Andre Smith is one of the riskier picks, especially for a tackle. When you turn on his game tape at Alabama, you are amazed, and you know that he is NFL ready and can give Carson some time.
What makes him so risky is off-the-field stuff. The Bengals took him, what a surprise.
Smith's offseason was horrible. Coming off the regular season, he was unbelievably highly ranked. He then got in trouble and couldn't play in the bowl game.
Then, he did not tell anyone, and just left at the combine—the biggest job audition of your life and you leave.
Then everyone was banking on him having a good pro day, and he ran a 5.19 and benched 19 reps. That is terrible.
Smith is great on the field, but his work ethic is sour.
The typical Al Davis pick. Al Davis loves speed, and he loves size. Heyward-Bey ran the fastest time at the combine running a 4.30. A lot of people expected Crabtree or Maclin at this pick, but instead, Davis takes the Maryland speedster, Heyward-Bey.
Darrius was absolutely a stretch at No. 7 overall. But I have to hand it to Davis, he really put together some speed and some skill in the last three years with JaMarcus Russell, Darren McFadden, and now Heyward-Bey.
If that talent can get together, look for Heyward-Bey and the Raiders to roll out of the top 10 picks in the draft next season.
If they can stay healthy, I look for them to have a big season (if the defense can play to their potential).
Monroe was one of the safest prospects coming out of this year's draft. Coming out of college, he was a shaky prospect and his college tape says he is a mid-to-late first rounder.
What sold me on Eugene Monroe was his combine drills. Watching him shuffle is like watching beauty. He is the most highly regarded pass protector, and probably the overall most polished OT.
Maurice Jones-Drew is sitting somewhere at his house singing praise that they brought in this oaf, he weighs in at 6'5" and 309 pounds.
The Jaguars really scored having Monroe fall this far. I expect him to be a long-time Pro Bowler in J-ville.
Everyone's favorite, the big boy.
BJ Raji, the No. 9 overall pick to the Green Bay Packers, is a good fit. I expect to see Raji turn into a solid run clogger and become a nightmare for centers and guards alike.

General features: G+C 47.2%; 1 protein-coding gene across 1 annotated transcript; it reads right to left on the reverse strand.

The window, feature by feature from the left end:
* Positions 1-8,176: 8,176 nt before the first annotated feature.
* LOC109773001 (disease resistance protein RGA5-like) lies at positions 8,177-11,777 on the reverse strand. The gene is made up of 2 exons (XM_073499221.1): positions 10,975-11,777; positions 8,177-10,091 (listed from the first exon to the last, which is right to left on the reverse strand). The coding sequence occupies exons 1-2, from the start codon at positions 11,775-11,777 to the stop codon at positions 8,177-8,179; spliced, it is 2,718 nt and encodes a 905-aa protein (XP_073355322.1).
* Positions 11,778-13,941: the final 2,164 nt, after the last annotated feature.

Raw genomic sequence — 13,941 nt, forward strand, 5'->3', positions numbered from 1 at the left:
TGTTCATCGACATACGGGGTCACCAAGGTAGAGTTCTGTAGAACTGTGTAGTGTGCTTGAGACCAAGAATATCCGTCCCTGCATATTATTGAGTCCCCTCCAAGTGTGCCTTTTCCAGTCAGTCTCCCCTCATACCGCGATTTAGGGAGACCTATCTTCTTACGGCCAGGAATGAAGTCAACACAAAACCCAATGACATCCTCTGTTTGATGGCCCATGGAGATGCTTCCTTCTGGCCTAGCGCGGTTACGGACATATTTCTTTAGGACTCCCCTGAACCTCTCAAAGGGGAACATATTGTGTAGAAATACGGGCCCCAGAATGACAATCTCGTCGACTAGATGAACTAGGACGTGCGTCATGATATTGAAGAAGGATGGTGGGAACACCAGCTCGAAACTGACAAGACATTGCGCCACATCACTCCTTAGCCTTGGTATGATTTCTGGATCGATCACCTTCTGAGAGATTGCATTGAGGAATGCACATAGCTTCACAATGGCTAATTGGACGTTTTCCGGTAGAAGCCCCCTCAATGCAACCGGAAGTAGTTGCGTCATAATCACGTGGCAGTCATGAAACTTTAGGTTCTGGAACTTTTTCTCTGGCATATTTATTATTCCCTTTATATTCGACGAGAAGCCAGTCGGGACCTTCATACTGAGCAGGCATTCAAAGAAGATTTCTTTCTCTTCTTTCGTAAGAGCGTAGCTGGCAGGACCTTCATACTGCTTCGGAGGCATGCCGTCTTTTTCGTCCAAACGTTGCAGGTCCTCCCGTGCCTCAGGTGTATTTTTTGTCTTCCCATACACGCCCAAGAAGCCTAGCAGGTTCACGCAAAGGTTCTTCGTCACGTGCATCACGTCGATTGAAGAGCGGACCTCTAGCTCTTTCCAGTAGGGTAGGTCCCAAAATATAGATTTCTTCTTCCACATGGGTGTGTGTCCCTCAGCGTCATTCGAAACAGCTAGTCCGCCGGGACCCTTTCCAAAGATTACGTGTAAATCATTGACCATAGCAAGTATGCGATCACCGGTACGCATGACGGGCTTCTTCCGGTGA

The Packers could have selected Michael Crabtree and given Aaron Rodgers another weapon, for they have selected defense a lot recently. Raji coming out of the 2008-2009 season was a mid first rounder, until he astounded people at the combine by pounding out 33 reps.
Raji pounded people in his career at Boston College, and will grow into a good NFL defensive tackle.
When a team gets a push from the middle, the pocket does not form for a quarterback on passing downs; that is what Raji is capable of doing.
Raji fits the Cheeseheads' defense very well. Look for Green Bay's defense to be solid contenders.
Arguably the most skilled player in this year's draft, Prime U attendee, Michael Crabtree. One of the big surprises of this draft was how far he fell.
Crabtree could have gone anywhere from four to 10, seven and eight being a serious prospect.
Crabtree is still coming off his foot surgery, but the surgery should not affect his career in San Fransisco.
Crabtree being selected after Heyward-Bey gives him even more of an inspiration and motivation to be a beast, like he was at Texas Tech. In college, Crabtree snatched the ball, and did not let it hit his chest.
Is he going to be the next Jerry Rice? No, probably not, but he will definitely be a strong attribute to Alex Smith, or Shaun Hill.
Crabtree will most definitely be the QB's favorite target. He has an uncanny ability to get open and when the ball is in the air, it's over. This was really a steal for the Niners at No. 10.